The result is a twelve track record that really does feel singular and strange. It’s very aggressive without it feeling like just a punk band. It’s a bashing, free wheeling sound that’s then very buttoned up-maybe self serious at points so it feels like kind of art school but not done by art school kids. The idea being that it makes sense by listening to it. It makes sense without a definition.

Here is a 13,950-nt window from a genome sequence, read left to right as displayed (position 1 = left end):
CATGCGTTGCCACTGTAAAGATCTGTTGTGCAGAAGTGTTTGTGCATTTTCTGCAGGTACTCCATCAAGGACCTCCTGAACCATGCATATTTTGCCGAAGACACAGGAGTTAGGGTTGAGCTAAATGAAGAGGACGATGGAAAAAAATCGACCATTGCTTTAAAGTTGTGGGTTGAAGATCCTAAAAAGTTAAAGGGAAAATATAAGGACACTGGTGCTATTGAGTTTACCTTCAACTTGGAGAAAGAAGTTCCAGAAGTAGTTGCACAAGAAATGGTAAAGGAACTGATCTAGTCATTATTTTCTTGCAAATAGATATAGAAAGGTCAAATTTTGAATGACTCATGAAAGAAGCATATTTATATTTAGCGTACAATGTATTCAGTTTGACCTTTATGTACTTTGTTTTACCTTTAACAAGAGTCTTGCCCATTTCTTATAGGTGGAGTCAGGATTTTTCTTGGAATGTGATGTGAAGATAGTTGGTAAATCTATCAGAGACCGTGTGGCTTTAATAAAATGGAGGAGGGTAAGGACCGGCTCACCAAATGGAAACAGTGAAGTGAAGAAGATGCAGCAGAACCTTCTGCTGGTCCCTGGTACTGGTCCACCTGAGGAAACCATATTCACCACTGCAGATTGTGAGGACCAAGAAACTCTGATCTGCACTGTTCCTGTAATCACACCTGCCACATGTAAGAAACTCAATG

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2 (27s): What's going on. It is Adam. Welcome back to bringing it backwards. I podcast where we're both legendary and rising artists tell their own personal stories of how they achieved stardom. On this episode, we had a chance to chat with Dylan and Charlie of the band, Lily, over zoom video, both Dylan and Charlie were born and raised in Los Angeles. And they talk about how they got into music. Dylan started out in musical theater and he was always curious about singing. So he joined the school of rock when he was like six years old. And that's where he met max. Who's the drummer of a Lily. Charlie didn't find his way into music until a little bit later, he took guitar lessons at an early age, but it never really stuck until he was supposed to go hang out with a friend of his and his friend canceled their hang session because he had to go to band practice. 2 (1m 12s): And at that point Charlie's like, oh, like it was crushing. He really wanted to be in a band. At this point, he ended up joining the band. It wasn't until high school that Dylan, Charlie and max and their guitar player, Sam all got together and formed Lily. They ended up getting signed really early, got signed at a high school to a label. They talked about putting out their first EAP, some awesome stories from their very first tour in 2018, putting out this most recent record TV or not TV and all about the new music they have coming out very soon as well. You can watch our interview with Lily on our Facebook page and YouTube channel app bring in a backwards. It would be awesome if you subscribed to our channel like us on Facebook and follow us on Instagram, Twitter, and Tik TOK. 2 (1m 54s): Add bringing back pod. And if you're listening to this on either apple podcasts or Spotify, it'd be amazing if you follow us there and hook us up with a five star review. I mean the world 3 (2m 6s): We'd appreciate your support. If you follow and subscribe to our podcasts, wherever you listen to podcasts, 2 (2m 12s): We're bringing it backwards with Lily. Thanks so much for doing this. Basically. I want to know about the ban, the orange store origin story, and how you guys got into music. And of course, we'll talk about the new record as well. 0 (2m 26s): Cool. Great. 2 (2m 27s): Wait. So are you both from LA originally born and 0 (2m 30s): Raised, born and raised. 2 (2m 31s): Wow. Not many 0 (2m 33s): Max was max is actually born in Florida. Yeah. But forget about that has no recollection. 2 (2m 39s): He has no recollection. Okay. So you're both born. Did you grow up together? 0 (2m 43s): Yeah. I mean, pretty much like we've known each other since we were like 14, we played little league together. Yeah. But like, we didn't know, we didn't know each other, but we, I remember him. Yeah. 2 (2m 55s): You weren't on the same team you just played against, which 0 (2m 57s): I remember him too. I just like, we didn't really, I was bigger when I was a kid and he was as skinny as he is now the skinniest kid on the team. 2 (3m 9s): Right on, well, well, Dylan, how'd you get the music? 4 (3m 14s): I mean, I feel like how most kids at a young age get into music was pretty much going to afterschool music program. And I did that and it was, it was, it was really relaxed. It was, it was not even like a serious thing until I developed a real love for it. And that was like starting to do shows outside of that program because the program would put on shows or whatever and we'd perform through there. But then I started forming my own bands and it all developed through there. And I think it just, you know, came very smoothly. You know, 2 (3m 54s): What age are you or when you're in that afterschool program? 4 (3m 58s): I was one of like six or seven. Now, if I'm at max. 2 (4m 3s): Okay. So you guys met at this afterschool thing? 4 (4m 8s): Me and max S I, Sam came at like right when I left and then he met max there. I met Sam. He was like dating somebody that I went to school with and I was kind of in a friend group with, so it all kind of reconnected. And I reconnected with max through that and it was just, yeah. And then max went to high school with him for a year and they were like the only people they had really spoken to at that school. Yeah. It just kind of all came together at once and they formed a band, they needed a singer and they asked me to, to join. 2 (4m 45s): That's awesome. That is awesome. Well, what was the first century learn at this afterschool thing? 4 (4m 50s): Instrument. 2 (4m 51s): Yeah. 4 (4m 53s): So I started singing there and then like by the second, because they would do like, each month was like a, like a theme to show, like we do Beatles or rolling stones or whatever. 2 (5m 5s): So you actually got to do cool songs, like just teaching trash. 4 (5m 9s): Yeah. Do you know the school of rock? 2 (5m 11s): I do. 4 (5m 13s): Yeah. So shows. Yeah. So my first show was the stones and I only saying, cause I kind of came in halfway and I didn't know how to play guitar at the time. Cause I was six years old, but no excuse, but you know, 2 (5m 28s): But still, I mean, that's rad. Have you guys learned those songs, even that young of an age? Right? I mean six. 0 (5m 34s): I actually don't know what made you want to start singing first instead of something else. 4 (5m 39s): It was, it was the easiest thing. Cause I 0 (5m 40s): Mean, I didn't know, 4 (5m 41s): In a sense, in a sense, I mean I sang all the time. I would always like sing at home and then it, it was like, it was a little more than just kind of like humming, like I'd sing all the time I'd done. Like at that point I'd done school talent shows and like, like 0 (5m 58s): That musical theater at that point. 4 (5m 60s): Yeah. I forgot about that. I did musical theater. I forgot about that when I was younger. 0 (6m 4s): That 4 (6m 4s): Makes sense. I did like little shop before the sound of music. And 2 (6m 10s): So you were always interested in that? Yeah. Yeah. It sounds like it. Yeah. 4 (6m 14s): My dad, my, my dad's a musician. I've just always been around it. So it kind of fell into place. And then, yeah, I think by the time, by the time, like I progressed through the school of rock, I started learning other instruments and yeah. 2 (6m 32s): But you said your dad's a musician. Is he like what you did for a career? 4 (6m 38s): No. No, 2 (6m 39s): We just played. 4 (6m 40s): Yeah. That's 0 (6m 41s): Cool. 2 (6m 42s): That's cool though. I mean, he must be stoked that you're you're, you know, succeeding in this industry. I would imagine. Yeah. That's awesome. I will try. How about you? How'd you get the music? 0 (6m 57s): It was like, I was, I don't know. How did I get into music? I mean, obviously I'm an, I'm an only child. So the only real doorway into music I had was just whatever my parents exposed me to. And like, I was super obsessed with what, when I was a kid with the Harry Potter soundtrack, remember my dad got me the soundtrack for my birthday one year, listen to that in the car all the time. But it wasn't, it wasn't, there wasn't any sort of like through line to it, if that makes sense. 0 (7m 48s): Like, I just, I'm just like listening to that soundtrack all the time. And my dad was a big, massive attack fan, so I liked that a lot. 2 (7m 55s): That's rad. 0 (7m 57s): Yeah. He he's, he was into all the trip hop stuff and my mom was super into like earth, wind and fire and slammed the family stone. So I listened to that a lot and like, I mean, like we were talking about earlier, like I was just kind of like all my friends played baseball, so I would, I played baseball and then like, I remember at one point it was sort of like, oh, I'll just do that. That's cool. And my mom had encouraged me to take guitar lessons when I was a kid and I just didn't really like it. I like the idea of me playing guitar because I thought that would make everybody think I was cooler obviously, but I didn't really attach onto it. 0 (8m 42s): And it wasn't until I was 12 or 13 that I was going to hang out with a friend of mine. And he, he told me at the last second that he couldn't cause he had band practice. And I was so gutted because I thought that was so cool. And I felt so just bad about myself. Cause I think even at that point in my life, I think I wanted to be a cook. I want to be a chef. And then when he said, when he bailed on me for band practice, I just thought that was the coolest thing I'd ever heard. And later that day after I was assaulting, he called me again. And he said that his singer didn't want to sing and play bass at the same time. 0 (9m 25s): And for some reason I owned a bass. There was, 2 (9m 29s): But he didn't play it. 0 (9m 30s): I didn't play it. But my friend called me up and he's like, Hey, you have a bass. Right. And I was like, yeah, he's like play it. And I was like, absolutely, I could play it. And then I went over to his house and became the bass player and that, and then I had an identity, which was awesome. 2 (9m 45s): And you obviously, you like the base and continue to play it from there. 0 (9m 48s): Oh, it was cool. Like, like we played like rage against the machine songs. 2 (9m 53s): Damn. That's a good one. As a bass player to quickly 0 (9m 58s): Became like my favorite bass player. Cause I didn't, I didn't even, I didn't think twice about it until like you start learning some of those songs and 5 (10m 6s): Facebook has invested $13 billion in teams and technology to enhance safety over the last five years. Over the last few months, they've taken down 1.7 billion fake accounts. Learn more about their ongoing email@example.com slash safety. 6 (10m 21s): The general insurance presents ordering a sandwich with shack and hall of fame announcer Michael buffer 7 (10m 27s): Beef. What do you want, Michael, 8 (10m 28s): The scanner ready for pest Rami on wrong. 7 (10m 32s): Turns out Michael buffer talks like that all the time. And it turns out the general is a quality insurance company. 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Yeah, it was, it was borderline, it was like borderline of conversion camp. It was absolutely the most tumultuous, ridiculous environment I'd ever been in up until that point, Weirdly enough, they also offered a music theory program. It was like the closest I could get to just sort of continuing to pursue it through academia and max was in that class and he was the only other kid that I'd met up until that point that I could remotely identify with. 2 (12m 7s): I see both went to the Catholic 0 (12m 9s): School. Yeah. Max ended up staying there for four years though. He couldn't figure out what else you want. And he started getting busy musically a lot quicker than we did. So he was gone all the time. So it didn't really, he was fine with it, but yeah. So I mean, I mean that, and that was coming up on, that was like nine years ago now when I met max and very shortly after that, him and I started playing together and he had known Sam and that's how I got involved with everything. 4 (12m 35s): You know, it's crazy by 2026, I would have known max for 20 years. 0 (12m 40s): Wow. 4 (12m 41s): That's insane. But on the, 2 (12m 44s): It's not very far away either. You really want to hear it. Wow. Well, were you playing in other bands in Dylan before you guys want to? 4 (12m 52s): We, we had jammed a little bit before, like 0 (12m 56s): We 4 (12m 56s): Had freshman year of high school or something like that. And then our, yeah, this, you know, 0 (13m 10s): Yeah. 4 (13m 10s): Just, I I've been in just a bunch of bands. So like we didn't like released music or anything like that, but it was, you know, I high school, less, I was in bands more, it was like middle school that I really was active playing shows middle school. I kind of took, I mean the high school, I kind of took a break until I junior year. And that's when I joined Lilly. 2 (13m 34s): That's interesting that you were playing more shows in middle school because most kids aren't playing out on. 4 (13m 41s): Yeah. I just, I took my like academics, like a little more. Like I wanted to take my academics a little more seriously, like during high school obviously. Cause it's this really where it matters. Right. I ended up not doing that. 0 (13m 57s): We'd give it a shot though. I remember he took like, yeah, 4 (13m 60s): Well, cause I, I knew I messed up kind of my, like I, I did really well. Freshman year, sophomore and junior year. I really messed up then I didn't like fail any classes, but I just, wasn't not enough to like go to good colleges. So like year I was like, all right, let's get every AP class I could ever imagine on my schedule. And then halfway through, I was like, I don't want to go to college. You know, I didn't have any buyer, so I didn't apply. And then I just kind of, yeah. 2 (14m 32s): Did the band form when you guys are still in high school or 4 (14m 36s): Junior year? 0 (14m 37s): Oh, really lucky. So, you know, cause we were all max, Dylan and I are in the same grade and Sam was a year younger than us. So we got offered a record deal. Our seat, like before we graduated high school. Yeah. 4 (14m 55s): He didn't sign until like, I don't think we signed until like the end of 2017 now, 0 (15m 0s): But it still was like, it was enough for me cause I, I was planning on going and it, but it was enough for me to defer and then I just never went back. 4 (15m 9s): Yeah, we were. 0 (15m 11s): Yeah. 2 (15m 12s): Like how did that all kind of come together where you just playing a bunch of shows in LA and 0 (15m 16s): We're playing as many shows as we could. And, and this, 4 (15m 20s): We set up, we set up our own show at this venue in Hollywood and someone I knew was telling me that, you know, they had a friend who was starting a label and she was pretty young. So I didn't, I took it as like, you know, like a school friend or somebody that was like not very experienced. So I was like, all right, just have them come over. It's like, not that big of a deal, but ended up being this guy, Andrew shack, who is pretty influential in the rap, I guess the rap community. Like the eighties, nineties. 0 (15m 57s): Yeah. I feel like ran priority records for a 4 (15m 60s): Period of time. Wow. 2 (16m 2s): Oh wow. 4 (16m 3s): And he was starting his own label where he really wanted to develop artists. And so he came to the show, wanted to see us. He liked, I guess he liked what we saw. Cause he went to go see us at a proper venue. You can call the smell of proper venue, but it was, it was more proper than the one we had played before. And you know, he liked us. He wanted to meet at his office and we ended up signing. So, or, you know, negotiating the sign. Yeah. 0 (16m 38s): So yeah. So we're just like, we got lucky. 2 (16m 42s): Well, I mean, you're getting signed in your senior year of high school coming out of high school. You obviously differ Charlie, not going to go to college. This is something. And w what do they do for you right away? I mean, how, cause sometimes you'll get, some bands will get signed and then it's just like, okay, now go figure out what you're going to do. Like they, you, there must've been some sort of plan if you're like, I'm not going to go to college. Now 4 (17m 4s): They were eager to get us in the studio. It was just, you know, Charlie and max were in different bands at the time. Like find the space where everybody was comfortable and, you know, getting ready to record songs and whatever, because we had a bunch of songs that, you know, we had written throughout high school and we're like, you know, let's just look more at them. 0 (17m 27s): I mean, cause it was like, there, there was, I forget about that too. Cause if there is, it was as exciting as it was, it was like a highly stressful time too, because max and I were kind of involved with bands that were kind of, they were touring that they yeah, they 4 (17m 45s): Legitimately tour. 0 (17m 48s): So there was this element of like, well I like max and I were kind of on cruise control and it w there was a sense of security and what we were already doing max more so than me, but I still had aspects of that and what I was doing, and we had talked, there was always this sense of like, oh cool. Like we'll just keep doing all these other bands and working. And then once like Lily gets to a place where we're at like the same level or bigger than these other bands. And we'll just kind of like glide Ryan out and over to being in Lily a hundred percent of the time. And it was the stress came from realizing that that was not how it was going to work out. 0 (18m 31s): You know? Like there's no way we could devote the time needed to get Lily to a place where we could just casually jump ship on the other things do that first. Totally. So there was this like a shit, like I do really like Lily, but I don't know. And max had like a panic attack at one point, you know, it got really, but we fucking, you know, we did it cause you know, this was like, this was our band and none of the other bands were our bands. And we'd like, I remember I had a manager call me from one of the other bands that I was in. Cause I had just said like, look, I don't want to do this anymore. Like I just want to do my band. 0 (19m 11s): And he had called me and he was, he was, he was a fucking asshole. He had manage, he would, he was also managing this band. I probably shouldn't say their name just, but he was managing this other band that had like a radio hit around that time. And he was trying, the point of his call was trying to convince me to stay. 2 (19m 38s): Right. He's like, I've got this other band, that's doing radio things. 0 (19m 42s): I'm 2 (19m 42s): Like, fuck I'm to leave this. 0 (19m 44s): I'm like fucking 18 years old at the time. Right. And he's like, oh your story, man. Like, so this, this fucking big band I'm working for. Right? Like their original bass player wanted to quit to join his, to just be in his band. Right. Right. And he ended up quitting to just do his band. And now he is a lifeguard at a public pool. I was just like, fuck you for telling me that like, God damn cause that like just, it scared the shit out of me. Cause obviously 2 (20m 20s): Of course, 0 (20m 21s): Yeah. You're going to be like, oh fuck, great. Like I'm making this decision now I'm going to be a fucking janitor. You know, that's also such a classist thing to say. It was just fucked. The whole thing was fucked. I ended up working out like I, you know, like it was not, it's great. It's all good. Now. Like we clearly made the right decision. Yeah. 2 (20m 39s): Right. But still, I mean to scare you at that, because that would be terrifying, right? Yeah. You don't want to leave because if this does something, but it's not even giving you your band, any sort of credit at all like that, but he's basically saying these guys, aren't going to be able to do anything. So you need to stay with us. 0 (20m 55s): Yeah. I remember even at the same time, like the father of the singer of this other band, I was in confronted me about it too. And fully was just like, yo, if you were in my band, I'd kick your fucking teeth then 2 (21m 9s): Jeez. 0 (21m 11s): It was, it was, it was insane. I mean that 4 (21m 14s): Ultimately at the end of the day, that's just like music. 0 (21m 18s): Everybody 4 (21m 19s): Tries to lead by fear. 2 (21m 21s): Right. 4 (21m 22s): And so you, you, you live your life as a musician being fearful of everything, you 0 (21m 25s): Know, that's why we're terrified of confrontation. 2 (21m 28s): Oh wow. To be threatened like that by somebody's dad would be like, whoa, man, that's pumped the brakes too. Like I'm a child and you want to kick my teeth in because I'm like, yeah, that's pretty nuts. Okay. Well obviously made the right decision. You stay in the band and you goes, they put you in the studio right away. And are you referring to 4 (21m 51s): When we were able to, it was, they were eager. They were eager to put us in the store. It wasn't, we can't, they can't take any of the blame, 2 (21m 59s): But was that what came out as far as like, I can feel anybody in this town was that 4 (22m 5s): I try to emphasize. It was really just everything that we had from high school from junior year til, you know, I mean, even before that, cause I wasn't even in the band when they wrote half the stuff instrumentally. So it was pretty much from sophomore year till that year after high school that we kind of feel like about like three or four years before we actually released anything. You 0 (22m 30s): Know, 2 (22m 31s): Could you put that record out in 2019? Is that what I saw? 0 (22m 34s): Yeah. 2 (22m 35s): So yeah. So that was a while, right? I mean, if you started the band in 2016 and then you said you graduated, what 2017 or something like that, 0 (22m 43s): We put it 2 (22m 45s): In 2019. If you're going in the studio almost, you know, if they're kind of pushing you towards the studio right away and you hadn't even graduated high school yet. So I mean, it sounds like it was, I mean, that's pretty, so they put that record out. Obviously I'm looking just like Spotify numbers obviously. And it's like, you know, a couple of songs have four or 5 million, 6 million plays. Like, was that something that gradually happened or did you have a song that kind of got picked up quickly and got eyes on you? Or like what do 4 (23m 13s): Toro? I pretty much got us. Most of the stuff we did Just because, you know, it's, it's, it's a radio rock song. That's what the, I'm not, not saying it hit radio or anything, but that's sort of 2 (23m 28s): A vibe, 4 (23m 29s): But I love it. And you know, people kind of liked it, so, 2 (23m 34s): And they just find it online. Like how did, how did people find it? 0 (23m 38s): Yeah. I mean, yeah, it kind of found it online. We got a lot of help on that one too, you know, like we've got a lot of playlists or whatever on that river cat core, but 2 (23m 52s): I know cat Corbett 0 (23m 54s): A little bit like 4 (23m 57s): Video did really well to the music. There was a lot of that. It was just, it was purely just an alt rock song that kind of followed that like the trope of an alt rock song. And so I think It did really well. Yeah. 2 (24m 14s): Yeah. 0 (24m 15s): It helped us get to where we are now, you know? Yeah, 2 (24m 17s): For sure. For sure. Were you able to, I mean, Charlie, you said you had experienced touring prior to this band and when was the first time that you guys had a chance to tour as Lily and 0 (24m 28s): It was a November, 2018. We did like five shows with, what the fuck are they called? 4 (24m 41s): Oh my God, this is so bad. Yeah. They have that song. That dude, what the fuck is that song? Oh my God. Or band Bronco. Francia. Broncho. 2 (24m 54s): Oh, okay. Yeah. Wow. That's a, that's a cool band to tour with right away. 4 (24m 59s): We were really excited about it. 0 (25m 1s): Yeah. We really like those guys, but yeah, that we did, we did five shows kind of on the east coast. And you know, we, what was funny about that too, is we, cause I had, like, I had had a few experiences with tour managers, just being really shady and awful. Who I, you know, you kind of just like you show up to the tour, you meet the tour manager then in there and you're sort of thrust into this situation where within like 48 hours, you have to be able to understand if you can hang out with this guy or girl, you know? 0 (25m 42s): And so I'd had so many experiences with these people just being fucking terrible. And so we meet this guy in like a Hampton Inn in Nashville. 4 (25m 51s): We had no previous contact other than this 0 (25m 53s): Guy, he looks like, I don't know. I mean, he's kinda this like long greasy hair, kind of scruffy looking just road, dog. Right. And you know, we go down, I'm like, Hey, I'm, Charlie's like, yo, what's up? I'm Justin. Nice to meet you. And I'm, I'm sorta like, oh fuck. Right. And immediately though, he turns out to be like the chillest guy we have ever met. Right. So we do a few shows with them and him and I were hanging out one night and we just kind of bonded over our love of twin peaks 2 (26m 37s): Right on the show. 0 (26m 38s): Yeah. And then, so we have a few days off in New York when we get to New York and I wake up one morning, it's like 10 30 in the morning and I get a text from Justin. He's like, yo, what are you doing? And I'm like, nothing. He's like, I'm at this Chinese restaurant. Like come hang out with me. Right. And so I get to this Chinese restaurant and he is just like hat on glasses on, in the back booth of this Chinese restaurant just completely hung over. Right. And he's like, Hey, how's it going, man? Like, what's going on? And he's like, check this out. And he pulls up his sleeve and he's got this giant Lily tattoo on his arm. 4 (27m 19s): It's like, 0 (27m 21s): I've known this guy for three days and he's just like, yo check this shit out. Right. Wow. That's amazing. And he goes, well, we're going to go to my friend's house. Like come with me. I'm like, okay. And we walk probably five miles into downtown Manhattan. Right. We get to this super gnarly looking apartment building. Right. I'm like, Justin, what are the fuck? Our weight. And he buzzes one of the apartments and on the speaker, I just hear all these dogs barking. Right. This guy's like, well, who the fuck is it? Right? 2 (27m 53s): Oh man. 0 (27m 54s): It's Justin. And he's like who? And then he gives the guy on the speaker a nickname. Right. And he's like, oh, okay, cool. And he lets us in and we're getting closer to this door where all the dog sounds are coming from. Right. And the door opens and it's Dana Ashbrook from twin peaks. 2 (28m 16s): Wow. 0 (28m 19s): It was, he had, he didn't tell me at all and he opens up the door and he was like, oh shit, what's up Justin? And, and he was the nicest guy I'd ever met. It was so cool. So 2 (28m 30s): That's awesome. Yeah. Wow. That's I thought you were going to say he's in the Chinese restaurant and then like David Lynch's in there or something like that. 0 (28m 38s): That 2 (28m 39s): Was even a hundred thousand times cooler of a story. You have a tattoo, but you're going to, 0 (28m 45s): I forgot to mention that he was home is with Bobby Briggs. 2 (28m 48s): Yeah. That's so awesome. So that was the first tour that you guys had done and then that's crazy. And how has that, I mean, that's a rad story from that touring experience, but what was it like for you, Dylan, that was at your first tour you had ever done? 4 (29m 2s): It was fun. I think it was just a, it was just a nice experience to like, you know, get out on the road and it, it, it went swimmingly. I think there was, I didn't have any issues. Like I wasn't, I didn't run into any problems. 2 (29m 22s): Yeah. Do you feel like that kind of solidified the fact that you were like, this is a band, like we're really signed, like we're really doing something. Yeah. 4 (29m 31s): And then, and then everything followed, you know, we started getting festivals and like actual, full length support tours. And so it was, yeah. It just, everything kind of fell into our laps really quickly. 2 (29m 43s): Yeah. That's amazing. Well, with the, I mean, you had a big record right. In 2019, and then how quickly after that does the pandemic hit and I'm sure that was a big ranch and everything. Cause you probably had some momentum going at that point. 0 (29m 57s): Yeah. 2019 was like a really big year for us. I mean, it was sort of, we were doing stuff up until 4 (30m 3s): We got to live it out. Like it wasn't, it wasn't like we had anything important really set up for the fall of that year. Yeah. 0 (30m 8s): Yeah. Like, like it, we like our whole cycle had kind of really come to its end after December, 2019. So I mean, dude, it definitely like, it definitely killed some momentum, but I mean it killed momentum for fucking everybody. 4 (30m 25s): No, in all honesty though, we were trying to record a record and they didn't really want us to stop touring. So we weren't able to do that ever. So when the pandemic hit, we actually could set aside time to, 2 (30m 41s): To work on work on record. And 4 (30m 43s): I hate to say this because, you know, unfortunately people got really sick and passed away during the pandemic, but it was a blessing in disguise for us creatively and as a band business, whatever. 2 (30m 55s): So you were able to write and record this record over the course of the last year and a half. 0 (31m 2s): We went into the studio I think in July of 2020. Yeah. 2 (31m 8s): Sorry, go 0 (31m 9s): Ahead. No, no. Yeah. And then it, and then it came out October last year. 2 (31m 13s): Yeah. And I mean, or these, it must've been a different vibe though. Cause these are songs that you, that weren't from, you know, sophomore year of high school, all the way to now. I mean, to write all the songs kind of together and like that, like what was that like? 0 (31m 28s): Well, I mean, it was like, I think this record was extremely important for us as a band because it, it just came from a very different place. You know, it was this sort of hyper that sort of hyper kinetic energy that you just have when you're 18 years old where everything, it's almost like a it's like this it's like a, it's like everything sort of has like a gravitational pull to it. You know, like, especially with the momentum of like, okay, we're just out of high school. We have all these songs, we just got a record deal. Like everything just sort of happened so quickly and re and, and, and that you don't have any time to figure out what you're doing or why you're doing it. 0 (32m 22s): You're just so stoked that it's happening. 2 (32m 24s): Right. I mean, it's moving so quickly and you already had these other songs that were working and you have the record that you're pushing. And, 0 (32m 31s): And this other thing too, because like, you know, we're just like a high school band in LA, right? Like your entire musical ecosystem is like the size of a cardboard box. You know, you're not really aware of what is happening culturally with music at all. I mean, I mean, you kind of are in your periphery, but I mean, I don't think re we really were, we were just kind of in our little world and it wasn't until we started going out on tour and meeting other bands and seeing other bands and sort of 5 (33m 8s): Facebook leads the industry and stopping bad actors online. That's because they've invested $13 billion in teams and technology to enhance safety over the last five years, it's working over the last few months, they've taken down 1.7 billion fake accounts to stop bad actors from doing harm, but working to reduce harmful and elicit content on their platforms is never done. Learn more about how they're helping people connect and share safely at about.fb.com/safety 9 (33m 37s): Career builder is made for people who have that thing. 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And with seating for up to eight, no detail is overlooked because it's the details that make every journey grand, the grand wagon here, grand adventures return, ragged air is a registered trademark of FCA us, LLC 0 (34m 39s): Getting inspired by other bands and other things that are happening around the world at the same time that we're writing our songs, that you start to think about why you're in a band and what kind of music you want to make and what kind of person you want to be and all that sort of shit. So when we start, when we, you know, when we finally came around to like really writing this record, like we kind of approached it very much, just like, okay, like we're going to do exactly what we want to do. And like, you know, and we ran into, like, we ran into like a lot of troubles with just sort of trying to keep that sentiment of like the kind of like, fuck you. 0 (35m 20s): We're just doing what we want. And I think by sticking to our guns and really trying to follow through with that idea, it brought it, in my opinion, it kind of legitimize what we do a lot more and not even speaking on like the record's behalf, like I love record. And I think it's great, but I just think as like, for people who make music together, I think the process of making this record really did legitimize what we do and how we feel about each other. I don't know if that kind of answers your question 2 (35m 51s): As it does. It does. For sure. And, and it sounds like if the pandemic almost had like some sort of effect on, on the record, You had that much time to sit and be with it, right? Yeah. 0 (36m 2s): I think, I think it did in LA and I think it did in a really a very real-world sense, you know? Like, I, I don't think, cause that's the thing I realized about this band. Like I don't think we, I don't think we internalized stuff like at the, I think we do it in a very passive way, if that makes sense. Like, it's sort of like, okay, yeah, obviously sucks that we can't tour right now. And the state of the world right now just kind of sucks, but like, that's that, that doesn't become the catalyst for us to like, like to funnel that shit into the art, you know, like it's not about the music, isn't a representation of, you know, where, sorry, let me figure out what I'm trying to say here. 0 (36m 50s): The music is that what I mean, when I say passively, it's like, the music is not actively a representation of like what's going on in our own lives and like sort of like funneling these, you know, you know, tribulations and fears and worries about what's happening right now. It all happens very subconscious, 4 (37m 9s): Less serious. Yeah. Yeah. A lot of people, they have this weird sense of anger, which is fine. They can do that, but it's like, then you, then you find people, they write, they start writing songs about the pandemic and you're like, fuck you, you know, 0 (37m 26s): That's exactly the, that's the 4 (37m 30s): No, it's it's to a certain point to where it's like, you know, you can do that, but then you're starting to take yourself too seriously. And then it's just like, 0 (37m 39s): It just becomes, 4 (37m 41s): Just write your own, write your own shit. Just if you, if you calm down, then you're going to probably write the best shit that you'll ever write. Or you don't, I don't know. Fuck. Sorry. Should not be cussing 2 (37m 54s): Know you can cost, man. Okay. 4 (37m 56s): All right. Cool. 2 (37m 57s): Yeah. I, I came from 15 years on the radio where nobody could say anything bad and if it happened, it was like 4 (38m 5s): To say you have a really good radio voice. 2 (38m 7s): I appreciate that. Thank you. I did radio in San Diego at a 91 acts. I dunno if that's how I knew who Kat Corbett is. And I did radio in San Francisco for a while, but yeah, but I like this because I can just chat with people and if somebody cusses and they can do whatever, but yeah, I love it. So that's so cool. Like, I mean, the record's awesome. And I saw you guys playing BottleRock, which is so sick and the line up there is huge. 0 (38m 34s): Yeah. It's going to be great. 2 (38m 36s): Are you guys always, are you writing new music now? Is it something that is constant 0 (38m 40s): We're working on? Yeah. We're working on the next thing right now. Yeah. Cool. We're trying to get out as fast as possible. 2 (38m 49s): Well, you still have the record that, that record didn't come out that long ago. I mean, in October, 0 (38m 54s): I don't feel like, like the shelf life of records these days is just like criminally short. I don't know. 4 (39m 3s): And I feel, I, I feel like, I feel like we have something, I feel like with this record, we're like almost there and this new thing that we're working on. I, I just, 0 (39m 14s): That's better. 4 (39m 15s): I want to get it out. You know what I mean? It's like, it's, it's, it's more, I don't want to say self-aware but more self-realized in a sense. And it's just going to be more of a like continuous song to song record versus like the last one that was all kind of all over the place, which is cool. But that was just kind of the case of spanning it over an entire, you know, two year pandemic. This 2 (39m 50s): It's not a concept, but it flows a bit nicer. 4 (39m 54s): Yeah. There's a lot better from what we have right now, 0 (39m 58s): But yet this, I think this process has been a lot more fun too. Cause the last record I think there was this, there was like a, which was, I was just, I think it was great about it, but there was like a huge sense of eagerness and frustration, which I think like a big, a couple of big motivators for that last record. Cause there was almost this, like, we just wanted to do everything, you know? And there was kind of, I think we were frustrated with ourselves that we didn't want to get pigeonholed into being one, this one type of band. 0 (40m 39s): And there was an eagerness to do it as fast as possible. And this time around, it's just been a lot more relaxed. I just, I don't think we feel like we need to prove ourselves to anybody at this point. 2 (40m 55s): That was going to be my next question. Do you feel like you kind of had that on your shoulders with, with this latest, latest record TV? Not TV 0 (41m 3s): For me? Definitely. 4 (41m 4s): I think you have to 2 (41m 5s): Follow up this big song and everything else, you know, you have some eyes on you and all that. 0 (41m 10s): I mean, honestly, dude, I think, I mean, at least speaking on my behalf, but I feel like I could speak on behalf of the whole band. Like part of my attitude was kind of like, yeah, well fuck that big song. You know what I mean? Like I'm not going to be like, fuck trying to write it like a bigger song. Like I don't want to do that. I want to know there was part of me that just wanted the antithesis of that. 4 (41m 30s): I just wanted like a good song versus big song and you know, the good song could went big, but at the end of the day, it's like I said, it shouldn't be the motivation. I'm trying to write a big song. And I think the, the difference between the first two things versus what we're writing now is the EAP. And both the first record were written out of fear, but two separate fears. The first DP was like, was like, we need to get music out. Like, you know, it's like we got it, we have to do this. Like we need to do something that's safe. 4 (42m 11s): You know, the S the second, the F the first full length record was like, all right, how can we get the farthest away from the, from the EPA and really legitimize ourselves as like a real band, you know, and this thing that we're writing right now, it's so relaxed. And it's just like, let's just make a good record. And there might be some fears in that, but it's not the overarching theme, you know, it's really just let's create a good record without any sort of, you know, talk of no bullshit. 2 (42m 47s): Yeah. Well, I can't wait to hear it. Like I said, I like the record. You just put a release and obviously the EPR amazing, amazing albums, but are you guys going to put weight and put this thing together as an EAP? Or like, obviously the game now, like you said, shelf life is so short. Is that something that you're going to put out a song and a song and a song and a song, and then finally, you know, it'll come out as a full 0 (43m 9s): Piece kind of where we're at with 4 (43m 12s): Whatever, whatever we have. It's just going to, you know, if it's an AP, if it's an album 0 (43m 16s): Great. You know, 2 (43m 17s): Cool. Well, I can't wait to hear it. That's awesome. And I appreciate you both so much for doing this. Thank you so much. Yeah. I have one more quick question. If I can get an answer from both of you, if you have any advice for aspiring artists, 0 (43m 32s): I have any advice for aspiring artists. My advice would just be to not worry. 4 (43m 41s): Yeah. 0 (43m 42s): It's just, it, it doesn't add anything to your life positively by worrying. If you want to do it, just give it a shot. And if it works out, that's fantastic. And if it doesn't, that's okay too. 4 (43m 56s): Like I said before, like, don't take it so serious. Like really just, you know, do what feels right. Obviously, if you want to, if you want to make a career out of this, then you have to like be consistent in writing, but that will come naturally if you really care about it. So I think just take it as less as, not as, not as like a super serious thing in, in the creative sense.